This is a look at boat maker and fly fishing guide Phil Croff. Phil lives in the northern lower peninsula of Michigan. He builds drift boats out of cedar that are designed to float the small and fast rivers of northern Michigan. He likes fishing for big brown trout at night using mouse flies. He catches some very big fish.
Stay tuned for a 35 minute version with a lot more on the boats, the fish, the rivers, and on Phil himself.
When you hear “The Big One,” you may think huge trout, steelhead, salmon, tarpon, permit or bonefish. But what if “The Big One” is not necessarily the size of the fish, but the size of the idea. The idea of being on the water – whether it’s searching the flats for bonefish or exploring streams and rivers of the west for trout. We asked the fly fishing community from guides to beginners, to fly fishing purists, what “The Big One” means to them?
Executive Produced and Narrated by Robert Redford and Directed by award-winning filmmaker, Mark Decena, WATERSHED tells the story of the threats to the once-mighty Colorado River and offers solutions for the future of the American West.
As the most dammed, dibbed, and diverted river in the world struggles to support thirty million people and the peace-keeping agreement known as the Colorado River Pact reaches its limits, WATERSHED introduces hope.
Can we meet the needs of a growing population in the face of rising temperatures and lower rainfall in an already arid land? Can we find harmony amongst the competing interests of cities, agriculture, industry, recreation, wildlife, and indigenous communities with rights to the water?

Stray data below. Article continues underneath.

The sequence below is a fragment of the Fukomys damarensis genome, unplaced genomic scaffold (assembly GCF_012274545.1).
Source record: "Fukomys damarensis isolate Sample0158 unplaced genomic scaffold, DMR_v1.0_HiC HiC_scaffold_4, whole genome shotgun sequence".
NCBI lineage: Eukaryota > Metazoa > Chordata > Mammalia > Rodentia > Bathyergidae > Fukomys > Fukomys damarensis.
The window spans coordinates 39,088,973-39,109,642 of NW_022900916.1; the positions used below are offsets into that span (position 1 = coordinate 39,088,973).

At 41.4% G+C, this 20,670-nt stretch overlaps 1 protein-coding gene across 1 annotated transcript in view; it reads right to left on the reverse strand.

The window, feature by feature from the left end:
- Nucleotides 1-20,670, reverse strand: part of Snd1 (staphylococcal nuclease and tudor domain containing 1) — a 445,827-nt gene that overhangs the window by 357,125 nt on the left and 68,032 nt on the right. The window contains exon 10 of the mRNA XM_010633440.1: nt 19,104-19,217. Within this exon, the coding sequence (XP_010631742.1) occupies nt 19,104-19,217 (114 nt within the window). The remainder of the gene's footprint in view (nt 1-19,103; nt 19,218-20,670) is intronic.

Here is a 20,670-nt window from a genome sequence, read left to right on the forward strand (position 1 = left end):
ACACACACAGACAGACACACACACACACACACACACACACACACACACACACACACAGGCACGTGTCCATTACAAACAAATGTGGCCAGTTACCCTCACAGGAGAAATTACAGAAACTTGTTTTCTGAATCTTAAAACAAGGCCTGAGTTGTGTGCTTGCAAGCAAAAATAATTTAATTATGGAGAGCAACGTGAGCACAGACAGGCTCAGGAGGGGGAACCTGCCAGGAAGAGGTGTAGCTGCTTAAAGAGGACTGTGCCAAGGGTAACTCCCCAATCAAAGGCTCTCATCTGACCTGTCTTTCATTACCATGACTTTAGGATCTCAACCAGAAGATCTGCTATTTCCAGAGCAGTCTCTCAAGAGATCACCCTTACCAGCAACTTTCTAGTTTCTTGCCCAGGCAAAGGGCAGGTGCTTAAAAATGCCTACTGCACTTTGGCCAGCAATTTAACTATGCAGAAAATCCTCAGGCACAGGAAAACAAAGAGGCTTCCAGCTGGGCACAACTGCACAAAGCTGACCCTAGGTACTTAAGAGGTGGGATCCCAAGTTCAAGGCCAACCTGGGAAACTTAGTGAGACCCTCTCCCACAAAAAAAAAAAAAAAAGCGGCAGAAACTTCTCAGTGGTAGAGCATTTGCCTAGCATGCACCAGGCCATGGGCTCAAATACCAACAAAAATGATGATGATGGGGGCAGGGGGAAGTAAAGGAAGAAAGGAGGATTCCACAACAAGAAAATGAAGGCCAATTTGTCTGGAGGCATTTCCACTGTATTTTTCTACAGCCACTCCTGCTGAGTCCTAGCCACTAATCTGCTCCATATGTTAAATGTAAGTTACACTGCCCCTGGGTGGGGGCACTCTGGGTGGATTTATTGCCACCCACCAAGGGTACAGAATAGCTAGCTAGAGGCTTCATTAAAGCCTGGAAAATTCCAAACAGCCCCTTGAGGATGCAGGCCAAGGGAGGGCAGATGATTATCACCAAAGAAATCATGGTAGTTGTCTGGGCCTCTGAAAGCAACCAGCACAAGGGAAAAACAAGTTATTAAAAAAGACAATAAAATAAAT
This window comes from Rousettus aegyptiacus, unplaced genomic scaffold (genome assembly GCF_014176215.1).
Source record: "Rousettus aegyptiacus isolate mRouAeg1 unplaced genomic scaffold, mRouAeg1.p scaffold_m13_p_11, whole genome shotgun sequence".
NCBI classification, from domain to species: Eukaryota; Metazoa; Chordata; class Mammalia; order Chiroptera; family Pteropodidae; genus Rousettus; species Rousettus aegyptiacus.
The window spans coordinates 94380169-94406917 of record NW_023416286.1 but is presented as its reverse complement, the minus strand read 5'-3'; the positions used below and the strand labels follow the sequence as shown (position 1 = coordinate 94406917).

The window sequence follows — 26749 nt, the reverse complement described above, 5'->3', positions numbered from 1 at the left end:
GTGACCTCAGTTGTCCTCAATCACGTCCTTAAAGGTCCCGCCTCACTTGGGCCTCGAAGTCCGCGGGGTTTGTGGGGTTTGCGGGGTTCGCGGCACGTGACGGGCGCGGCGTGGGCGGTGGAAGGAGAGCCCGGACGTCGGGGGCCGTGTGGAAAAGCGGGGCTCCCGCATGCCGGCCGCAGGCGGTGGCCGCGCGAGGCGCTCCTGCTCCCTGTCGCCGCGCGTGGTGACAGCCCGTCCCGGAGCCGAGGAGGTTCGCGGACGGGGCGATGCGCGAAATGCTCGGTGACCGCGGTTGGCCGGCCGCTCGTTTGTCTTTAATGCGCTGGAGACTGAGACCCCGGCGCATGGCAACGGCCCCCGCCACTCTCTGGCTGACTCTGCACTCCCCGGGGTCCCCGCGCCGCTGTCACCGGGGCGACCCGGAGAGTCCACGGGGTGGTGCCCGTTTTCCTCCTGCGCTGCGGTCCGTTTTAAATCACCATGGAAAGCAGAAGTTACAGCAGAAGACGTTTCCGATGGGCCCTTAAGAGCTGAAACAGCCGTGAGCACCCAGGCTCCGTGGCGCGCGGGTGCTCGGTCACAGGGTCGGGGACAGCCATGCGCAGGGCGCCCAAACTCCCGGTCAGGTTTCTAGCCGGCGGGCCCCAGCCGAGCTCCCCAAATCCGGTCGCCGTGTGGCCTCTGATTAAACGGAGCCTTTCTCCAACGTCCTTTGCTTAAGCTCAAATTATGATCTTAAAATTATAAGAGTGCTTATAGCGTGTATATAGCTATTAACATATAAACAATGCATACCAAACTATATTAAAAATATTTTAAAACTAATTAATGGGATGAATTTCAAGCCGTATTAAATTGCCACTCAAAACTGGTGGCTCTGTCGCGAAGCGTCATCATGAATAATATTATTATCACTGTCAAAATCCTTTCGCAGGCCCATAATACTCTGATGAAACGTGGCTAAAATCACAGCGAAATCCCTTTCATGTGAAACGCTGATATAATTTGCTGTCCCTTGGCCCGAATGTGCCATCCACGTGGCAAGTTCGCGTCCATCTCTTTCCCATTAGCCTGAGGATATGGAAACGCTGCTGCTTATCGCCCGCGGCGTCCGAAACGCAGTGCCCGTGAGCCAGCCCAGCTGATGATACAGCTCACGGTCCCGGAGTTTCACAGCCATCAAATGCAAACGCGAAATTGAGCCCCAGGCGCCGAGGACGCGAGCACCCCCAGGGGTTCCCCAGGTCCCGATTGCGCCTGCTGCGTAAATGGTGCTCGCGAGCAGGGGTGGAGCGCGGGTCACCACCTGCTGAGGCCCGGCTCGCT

Sweeping through seven U.S. and two Mexican states, the Colorado River is a lifeline to expanding populations and booming urban centers that demand water for drinking, sanitation and energy generation. And with 70% of the rivers’ water supporting agriculture, the river already runs dry before it reaches its natural end at the Gulf of California. Unless action is taken, the river will continue its retreat – a potentially catastrophic scenario for the millions who depend on it.
In WATERSHED, we meet Jeff Ehlert, a fly fishing guide in Rocky Mountain National Park, Colorado rancher Dan James, Delta restoration worker Edith Santiago, Navajo Council member Glojean Todacheene, Rifle Colorado Mayor Keith Lambert, Los Angeles native Jimmy Lizama and a group of Outward Bound teens rafting down the Colorado River as they all reflect a compelling new water ethic—one that illuminates how letting go of the ways of old can lead to a path of coexisting with enough for all.
The Redford Center created WATERSHED as an inspirational social action tool for people who want to engage. Promoting personal water conservation pledges of 5% – symbolic of the small amount of the rivers’ flow required to reconnect the river to its delta – and garnering donations to help purchase the water rights necessary to restore the connectivity, WATERSHED is a central tool in a larger grassroots effort focused on saving the Colorado River and supporting the communities throughout the river basin.